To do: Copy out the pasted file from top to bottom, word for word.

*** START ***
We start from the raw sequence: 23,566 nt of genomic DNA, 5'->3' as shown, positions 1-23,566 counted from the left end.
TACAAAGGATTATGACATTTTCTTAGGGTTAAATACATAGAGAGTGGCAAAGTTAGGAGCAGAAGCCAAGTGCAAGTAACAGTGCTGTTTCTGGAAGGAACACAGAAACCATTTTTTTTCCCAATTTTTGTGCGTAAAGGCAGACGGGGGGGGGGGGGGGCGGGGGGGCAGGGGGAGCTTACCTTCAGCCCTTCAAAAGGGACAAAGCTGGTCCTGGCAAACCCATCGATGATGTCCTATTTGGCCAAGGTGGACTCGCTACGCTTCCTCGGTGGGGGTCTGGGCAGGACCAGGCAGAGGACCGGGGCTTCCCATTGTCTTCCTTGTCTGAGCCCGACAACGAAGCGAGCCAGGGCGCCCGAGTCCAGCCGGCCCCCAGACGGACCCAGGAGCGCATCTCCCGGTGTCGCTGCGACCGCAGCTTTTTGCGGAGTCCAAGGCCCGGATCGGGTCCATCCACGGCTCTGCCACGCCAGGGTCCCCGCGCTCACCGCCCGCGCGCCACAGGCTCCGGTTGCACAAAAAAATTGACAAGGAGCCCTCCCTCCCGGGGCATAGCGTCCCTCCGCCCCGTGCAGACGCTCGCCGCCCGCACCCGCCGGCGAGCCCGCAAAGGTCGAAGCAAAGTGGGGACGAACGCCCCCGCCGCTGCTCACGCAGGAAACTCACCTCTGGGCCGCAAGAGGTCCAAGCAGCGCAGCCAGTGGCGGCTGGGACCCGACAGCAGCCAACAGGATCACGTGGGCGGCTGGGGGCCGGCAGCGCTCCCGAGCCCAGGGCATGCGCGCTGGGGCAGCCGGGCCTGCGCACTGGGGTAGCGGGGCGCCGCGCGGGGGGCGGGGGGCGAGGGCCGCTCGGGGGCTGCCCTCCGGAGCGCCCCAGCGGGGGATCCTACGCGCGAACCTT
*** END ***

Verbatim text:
We start from the raw sequence: 23,566 nt of genomic DNA, 5'->3' as shown, positions 1-23,566 counted from the left end.
TACAAAGGATTATGACATTTTCTTAGGGTTAAATACATAGAGAGTGGCAAAGTTAGGAGCAGAAGCCAAGTGCAAGTAACAGTGCTGTTTCTGGAAGGAACACAGAAACCATTTTTTTTCCCAATTTTTGTGCGTAAAGGCAGACGGGGGGGGGGGGGGGCGGGGGGGCAGGGGGAGCTTACCTTCAGCCCTTCAAAAGGGACAAAGCTGGTCCTGGCAAACCCATCGATGATGTCCTATTTGGCCAAGGTGGACTCGCTACGCTTCCTCGGTGGGGGTCTGGGCAGGACCAGGCAGAGGACCGGGGCTTCCCATTGTCTTCCTTGTCTGAGCCCGACAACGAAGCGAGCCAGGGCGCCCGAGTCCAGCCGGCCCCCAGACGGACCCAGGAGCGCATCTCCCGGTGTCGCTGCGACCGCAGCTTTTTGCGGAGTCCAAGGCCCGGATCGGGTCCATCCACGGCTCTGCCACGCCAGGGTCCCCGCGCTCACCGCCCGCGCGCCACAGGCTCCGGTTGCACAAAAAAATTGACAAGGAGCCCTCCCTCCCGGGGCATAGCGTCCCTCCGCCCCGTGCAGACGCTCGCCGCCCGCACCCGCCGGCGAGCCCGCAAAGGTCGAAGCAAAGTGGGGACGAACGCCCCCGCCGCTGCTCACGCAGGAAACTCACCTCTGGGCCGCAAGAGGTCCAAGCAGCGCAGCCAGTGGCGGCTGGGACCCGACAGCAGCCAACAGGATCACGTGGGCGGCTGGGGGCCGGCAGCGCTCCCGAGCCCAGGGCATGCGCGCTGGGGCAGCCGGGCCTGCGCACTGGGGTAGCGGGGCGCCGCGCGGGGGGCGGGGGGCGAGGGCCGCTCGGGGGCTGCCCTCCGGAGCGCCCCAGCGGGGGATCCTACGCGCGAACCTT